|Home | About | Journals | Submit | Contact Us | Français|
More doctors, nurses and health clinics, a new air ambulance, a diabetes strategy and a universal prescription drug program.
The list of health care goodies promised in the run-up to New Brunswick’s Sept. 27 election is lengthy — and expensive, leaving many, including some of the promisors, wondering if the province can really afford the campaign pledges.
Health care spending typically rises 6%–8% a year, while provincial revenues creep up 1%–2%, notes Progressive Conservative leader David Alward. But that discrepancy hasn’t stopped him from promising a minimum 3% increase in the health department’s budget.
Alward, the Official Opposition leader, would use $3.5 million per year to double the number of physicians trained in the province and combat the “severe” doctor shortage. It’s “unacceptable” that 60 000 of New Brunswick’s 750 000 residents are without a family doctor, he says.
The Conservatives would also establish new health clinics and a diabetes strategy. But their biggest ticket item ($20 million) would involve the creation of a provincial plan for catastrophic drug costs to help the 29% of New Brunswickers, including one in five seniors, who they say are without drug coverage.
Alward says the diabetes strategy will save money in the long run but admits that funding such health measures will be a challenge in the face of the province’s $750-million deficit and ballooning health costs. Health department outlays have soared 30% in four years (to $2.45 billion from $1.9 billion in fiscal 2006–07) and now comprise 30% of the government’s $8-billion budget.
But Alward says he’ll achieve some wiggle room by shrinking the cabinet, scrapping planned tax cuts and slashing at least $150 million per year in government waste. “We’ve got to start getting our spending under control and we can’t do that unless we reduce the size of government.”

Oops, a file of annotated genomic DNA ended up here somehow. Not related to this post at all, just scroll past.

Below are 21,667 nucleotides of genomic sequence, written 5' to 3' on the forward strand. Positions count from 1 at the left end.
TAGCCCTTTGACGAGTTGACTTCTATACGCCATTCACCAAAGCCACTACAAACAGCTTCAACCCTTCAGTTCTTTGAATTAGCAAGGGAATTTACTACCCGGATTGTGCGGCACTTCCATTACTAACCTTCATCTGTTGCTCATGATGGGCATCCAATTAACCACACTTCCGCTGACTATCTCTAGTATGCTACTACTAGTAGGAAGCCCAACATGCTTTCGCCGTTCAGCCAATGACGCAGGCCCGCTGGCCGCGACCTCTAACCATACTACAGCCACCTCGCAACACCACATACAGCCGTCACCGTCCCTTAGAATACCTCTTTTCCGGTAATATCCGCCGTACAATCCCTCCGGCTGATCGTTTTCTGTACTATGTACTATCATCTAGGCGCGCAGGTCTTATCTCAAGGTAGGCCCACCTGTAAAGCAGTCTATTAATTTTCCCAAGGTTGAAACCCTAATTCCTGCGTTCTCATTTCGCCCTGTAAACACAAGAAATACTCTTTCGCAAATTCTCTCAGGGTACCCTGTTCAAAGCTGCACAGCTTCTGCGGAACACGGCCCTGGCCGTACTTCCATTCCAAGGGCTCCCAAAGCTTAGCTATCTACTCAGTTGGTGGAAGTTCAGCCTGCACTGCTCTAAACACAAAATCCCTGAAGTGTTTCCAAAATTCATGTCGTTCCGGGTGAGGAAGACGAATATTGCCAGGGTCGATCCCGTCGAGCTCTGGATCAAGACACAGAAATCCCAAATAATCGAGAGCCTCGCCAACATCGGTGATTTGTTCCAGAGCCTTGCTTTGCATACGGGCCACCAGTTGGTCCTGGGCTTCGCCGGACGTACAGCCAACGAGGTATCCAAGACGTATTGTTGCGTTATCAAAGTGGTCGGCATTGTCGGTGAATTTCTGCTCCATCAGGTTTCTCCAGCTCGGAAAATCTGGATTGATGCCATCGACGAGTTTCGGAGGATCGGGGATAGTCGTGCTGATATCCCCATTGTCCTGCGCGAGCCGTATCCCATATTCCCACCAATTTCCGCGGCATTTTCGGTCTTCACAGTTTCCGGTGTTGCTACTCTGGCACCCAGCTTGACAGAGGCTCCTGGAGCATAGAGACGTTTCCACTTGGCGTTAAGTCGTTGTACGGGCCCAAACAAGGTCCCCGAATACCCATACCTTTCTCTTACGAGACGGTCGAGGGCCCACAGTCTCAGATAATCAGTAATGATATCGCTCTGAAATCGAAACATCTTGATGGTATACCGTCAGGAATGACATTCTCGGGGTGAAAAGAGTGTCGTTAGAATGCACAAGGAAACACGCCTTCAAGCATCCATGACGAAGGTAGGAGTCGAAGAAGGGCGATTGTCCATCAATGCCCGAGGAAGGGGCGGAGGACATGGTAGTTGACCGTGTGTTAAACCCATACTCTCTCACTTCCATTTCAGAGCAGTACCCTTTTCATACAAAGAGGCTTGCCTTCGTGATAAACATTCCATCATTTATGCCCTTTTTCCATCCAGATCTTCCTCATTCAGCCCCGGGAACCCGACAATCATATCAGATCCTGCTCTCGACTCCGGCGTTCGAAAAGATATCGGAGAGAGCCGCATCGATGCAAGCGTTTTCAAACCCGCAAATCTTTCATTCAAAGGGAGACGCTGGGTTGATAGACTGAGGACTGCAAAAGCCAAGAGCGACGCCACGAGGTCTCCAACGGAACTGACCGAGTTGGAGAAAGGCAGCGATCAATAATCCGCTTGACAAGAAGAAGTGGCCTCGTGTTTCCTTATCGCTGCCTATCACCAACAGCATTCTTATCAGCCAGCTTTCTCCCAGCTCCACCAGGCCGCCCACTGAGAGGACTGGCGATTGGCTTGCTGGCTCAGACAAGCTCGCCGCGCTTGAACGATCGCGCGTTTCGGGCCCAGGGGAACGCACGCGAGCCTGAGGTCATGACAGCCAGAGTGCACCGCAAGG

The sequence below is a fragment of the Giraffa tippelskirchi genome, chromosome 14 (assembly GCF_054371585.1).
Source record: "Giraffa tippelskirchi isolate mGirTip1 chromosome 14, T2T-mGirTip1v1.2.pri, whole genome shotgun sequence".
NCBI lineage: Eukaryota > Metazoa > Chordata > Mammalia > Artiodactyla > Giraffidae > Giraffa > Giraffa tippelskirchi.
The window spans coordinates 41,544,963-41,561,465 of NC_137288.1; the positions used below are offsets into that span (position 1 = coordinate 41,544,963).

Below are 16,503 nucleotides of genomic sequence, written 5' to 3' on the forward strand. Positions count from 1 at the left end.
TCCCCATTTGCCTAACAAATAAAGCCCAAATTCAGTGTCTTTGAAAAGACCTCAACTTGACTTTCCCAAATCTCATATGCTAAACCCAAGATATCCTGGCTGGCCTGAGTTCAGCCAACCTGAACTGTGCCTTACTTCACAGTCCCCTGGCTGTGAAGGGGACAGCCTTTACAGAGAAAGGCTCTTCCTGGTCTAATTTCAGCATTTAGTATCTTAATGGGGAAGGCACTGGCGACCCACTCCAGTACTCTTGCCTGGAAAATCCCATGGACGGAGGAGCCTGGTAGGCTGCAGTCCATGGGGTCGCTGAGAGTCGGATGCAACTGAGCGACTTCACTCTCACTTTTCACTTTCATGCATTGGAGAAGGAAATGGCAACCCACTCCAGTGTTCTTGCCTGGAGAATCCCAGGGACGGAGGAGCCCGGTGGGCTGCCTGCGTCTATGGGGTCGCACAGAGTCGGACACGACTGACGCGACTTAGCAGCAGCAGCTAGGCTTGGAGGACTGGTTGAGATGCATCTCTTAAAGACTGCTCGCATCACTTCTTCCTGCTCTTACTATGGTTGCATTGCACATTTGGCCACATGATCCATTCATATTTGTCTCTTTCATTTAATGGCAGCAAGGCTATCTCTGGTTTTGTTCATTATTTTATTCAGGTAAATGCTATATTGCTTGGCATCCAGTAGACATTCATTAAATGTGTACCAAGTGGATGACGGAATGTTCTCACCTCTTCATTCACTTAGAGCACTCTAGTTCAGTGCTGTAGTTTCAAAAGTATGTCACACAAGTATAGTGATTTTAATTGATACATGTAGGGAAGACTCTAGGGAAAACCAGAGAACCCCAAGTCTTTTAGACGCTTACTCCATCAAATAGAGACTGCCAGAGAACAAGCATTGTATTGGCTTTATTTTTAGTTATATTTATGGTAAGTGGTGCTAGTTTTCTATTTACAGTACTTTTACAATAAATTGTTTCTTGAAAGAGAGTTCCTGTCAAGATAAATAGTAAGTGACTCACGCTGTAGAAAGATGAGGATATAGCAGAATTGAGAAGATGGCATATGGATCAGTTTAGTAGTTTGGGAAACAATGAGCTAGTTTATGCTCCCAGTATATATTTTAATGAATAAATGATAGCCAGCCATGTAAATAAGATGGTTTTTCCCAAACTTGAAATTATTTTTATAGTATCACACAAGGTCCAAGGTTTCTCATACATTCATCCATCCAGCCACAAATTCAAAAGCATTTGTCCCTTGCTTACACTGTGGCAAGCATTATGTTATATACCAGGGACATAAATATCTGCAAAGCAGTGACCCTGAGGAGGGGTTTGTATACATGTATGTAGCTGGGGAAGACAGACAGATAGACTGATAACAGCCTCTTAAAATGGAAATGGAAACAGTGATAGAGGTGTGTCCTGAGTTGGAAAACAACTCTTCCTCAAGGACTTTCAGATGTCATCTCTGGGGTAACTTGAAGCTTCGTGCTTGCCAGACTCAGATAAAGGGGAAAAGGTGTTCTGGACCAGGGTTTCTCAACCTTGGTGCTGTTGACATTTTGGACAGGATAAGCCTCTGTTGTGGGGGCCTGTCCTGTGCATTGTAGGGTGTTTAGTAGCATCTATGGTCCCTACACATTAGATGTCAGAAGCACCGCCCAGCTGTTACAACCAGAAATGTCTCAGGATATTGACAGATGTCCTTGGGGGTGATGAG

Liberal Premier Shawn Graham calls the Conservative platform an unaffordable foray into future health care cuts.
More of the same: more doctors and less duplication.
Graham says the Liberals delivered 170 more doctors to the province since assuming office in 2006 and proposes to add 55 new physician billing numbers over the next two years. The Grits will also double the number of primary care clinics to 30 and the number of nurse practitioners from 55 to 110.
Also on their $20-million health care promise list: a new air ambulance for northern rural areas, 550 advanced-care beds to move seniors out of hospital wards and universal pharmacare.
How would Graham do so within the confines of the tight budget?
First off, more efficiency on the order of his amalgamation of regional health authorities from eight to two. If re-elected, Graham would focus on better management of the “spiralling costs” of treating chronic diseases, which gobble up two-thirds of the health budget. He also pledges to create 20 000 jobs over the next four years, which would bolster provincial coffers.
Such promises often rest on shaky financial foundations but aren’t unusual during election campaigns, says Michael Decter, founding chair of the Health Council of Canada. “Modest” promises, like a new air ambulance, probably won’t drain government coffers, Ontario’s former deputy health minister adds.
But Graham and Alward’s ability to pay for major initiatives like universal pharmacare will likely hinge on federal generosity and the outcome of future intergovernmental negotiations on the level of Canada Health Transfers after fiscal 2013/14, Decter says.
“You’re going to need a strong economy and some federal help to do catastrophic drugs,” Decter says, noting such a program would cost New Brunswick hundreds of millions of dollars alone.
Dr. Chris Losier, president of the New Brunswick Medical Society, says the politicians must also grapple with an even larger question: Is the health care system sustainable given its fiscal state and the province’s aging population?
The Moncton emergency department physician says that, left unchecked, the system will eventually gobble up 60% of the province’s budget. “That certainly doesn’t sound sustainable. That is a concern,” he says. “It’s not necessarily about spending more money on health care; it’s about trying to be more efficient.”
The society wants the parties to offer solutions to resolve the province’s long-term care “crisis,” as well as the removal of the current limit on billing numbers (which are now pre-assigned annually to areas of the province).
The current billing system is hampering efforts to solve the physician shortage, Losier says. “Sadly, we’ve had no commitment from any of the parties to remove the billing number restrictions. We’re the only province in the country that does this and it puts us at a tremendous disadvantage. It’s a loser, let’s get rid of it.”